‘Humanist’: A humanist is a non-religious person who believes that this is the one life we have, that we can live meaningful and fulfilling lives in the here and now, and that we should support other people to do the same. They believe science provides the best way of understanding the world around us and see no persuasive evidence to believe in a god, a higher power, or any supernatural aspects to reality. They make their ethical decisions based on empathy and a concern for the wellbeing of humans and other sentient animals, and try to make a positive contribution towards building a better society.
‘Atheist’: The word ‘atheist’ is used to describe somebody who does not believe in a god. Such an absence of belief is not a position of faith, but is typically based on their seeing no good or persuasive evidence or reason to believe in a god or gods. Knowing somebody is an atheist, however, does not tell you more about their wider beliefs, values, or worldview. Many atheists will have a humanist approach to life, but some will not. Some people who consider themselves to have a religious identity (e.g. Jewish or Anglican), perhaps for family or cultural reasons, are also atheists because they do not believe in a god.
‘Agnostic’: The word ‘agnostic’ is sometimes used to describe somebody who cannot decide whether they believe in a god or not. They are perhaps ‘sitting on the fence’. However, the original use of the word was to describe somebody who believes we cannot know for certain whether a god exists or not, and that is the sense in which many non-religious people use it today.
Some people describe themselves as both agnostic and atheist. They accept that we cannot know for certain whether a god exists or not (it’s impossible to prove that something does not exist), but they do not believe in one and live their lives accordingly.
‘Secularist’: The word ‘secularism’ was historically used to describe a non-religious worldview, and non-religious people and worldviews are still sometimes described as ‘secular’. However, the word today is normally used to describe a political position on how society and the state should be organised. Someone who supports secularism is a ‘secularist’. Humanists will typically be secularists, but so will many religious people.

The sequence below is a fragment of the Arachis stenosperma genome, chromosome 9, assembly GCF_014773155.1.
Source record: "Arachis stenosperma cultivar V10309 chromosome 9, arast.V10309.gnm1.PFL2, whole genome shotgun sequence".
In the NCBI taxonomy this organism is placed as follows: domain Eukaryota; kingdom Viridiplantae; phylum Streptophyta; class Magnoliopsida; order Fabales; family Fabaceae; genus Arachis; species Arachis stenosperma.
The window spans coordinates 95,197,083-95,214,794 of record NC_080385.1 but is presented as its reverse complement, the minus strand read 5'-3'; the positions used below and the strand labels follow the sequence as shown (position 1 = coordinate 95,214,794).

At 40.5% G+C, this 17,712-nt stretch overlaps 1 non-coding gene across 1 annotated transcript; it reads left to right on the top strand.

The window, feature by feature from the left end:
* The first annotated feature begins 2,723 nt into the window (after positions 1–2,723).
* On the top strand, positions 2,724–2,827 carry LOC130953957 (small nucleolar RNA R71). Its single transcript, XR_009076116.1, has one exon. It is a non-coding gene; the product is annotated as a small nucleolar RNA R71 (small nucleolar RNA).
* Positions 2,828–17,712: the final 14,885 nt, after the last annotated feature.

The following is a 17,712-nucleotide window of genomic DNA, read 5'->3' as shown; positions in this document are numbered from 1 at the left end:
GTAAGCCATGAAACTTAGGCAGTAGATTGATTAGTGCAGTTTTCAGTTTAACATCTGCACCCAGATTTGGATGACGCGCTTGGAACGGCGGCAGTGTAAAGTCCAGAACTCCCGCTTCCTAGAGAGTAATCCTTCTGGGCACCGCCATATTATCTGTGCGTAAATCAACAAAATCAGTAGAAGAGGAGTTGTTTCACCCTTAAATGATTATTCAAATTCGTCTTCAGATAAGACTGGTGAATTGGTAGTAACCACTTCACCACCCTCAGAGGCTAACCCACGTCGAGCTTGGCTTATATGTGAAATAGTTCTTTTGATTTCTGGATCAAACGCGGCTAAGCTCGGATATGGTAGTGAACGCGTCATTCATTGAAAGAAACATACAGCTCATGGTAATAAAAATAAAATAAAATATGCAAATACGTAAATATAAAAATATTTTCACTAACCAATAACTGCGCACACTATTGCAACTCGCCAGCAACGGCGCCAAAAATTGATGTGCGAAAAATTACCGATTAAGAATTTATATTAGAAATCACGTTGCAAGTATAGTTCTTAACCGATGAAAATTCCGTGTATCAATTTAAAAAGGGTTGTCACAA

‘Non-believer / unbeliever’: These terms are often used to describe somebody who does not believe in a god. Many atheists prefer not to use these words because people who do not believe in a god do, of course, hold many other beliefs (about the nature of reality, about how we should live, and about how we should treat other people).
‘Non-religious’: This term might be used by a wide variety of people who do not identify as being religious. It does not tell you much about a person’s wider worldview. Some non-religious people may hold beliefs associated with being religious (e.g. believing in a god), but most will not.
‘Freethinker’ was a term, popular in the nineteenth century, used by those who rejected authority in matters of belief, especially political and religious beliefs. It is still used in different languages in some European countries by non-religious organisations to describe themselves.
‘Rationalist’ can mean someone who prioritises the use of reason and considers reason crucial in investigating and understanding the world. Rationalists often reject religion on the grounds that they believe it cannot be founded on reason. (Rationalism is sometimes contrasted with fideism – positions which rely on or advocate ‘faith’ to some degree).
‘Sceptic’ today usually means someone who doubts the truth of religious and other supernatural or ‘paranormal’ beliefs. (‘Sceptic’ also has a special philosophical meaning: someone who rejects or is sceptical with regard to all claims to knowledge).
It is important to recognise that people will use labels in different ways, and knowing what label someone applies to themselves doesn’t always tell you a great deal about their approach to life. Once you know how somebody identifies themselves, rather than making assumptions about their wider worldview, it is better to ask them further questions about their beliefs and values.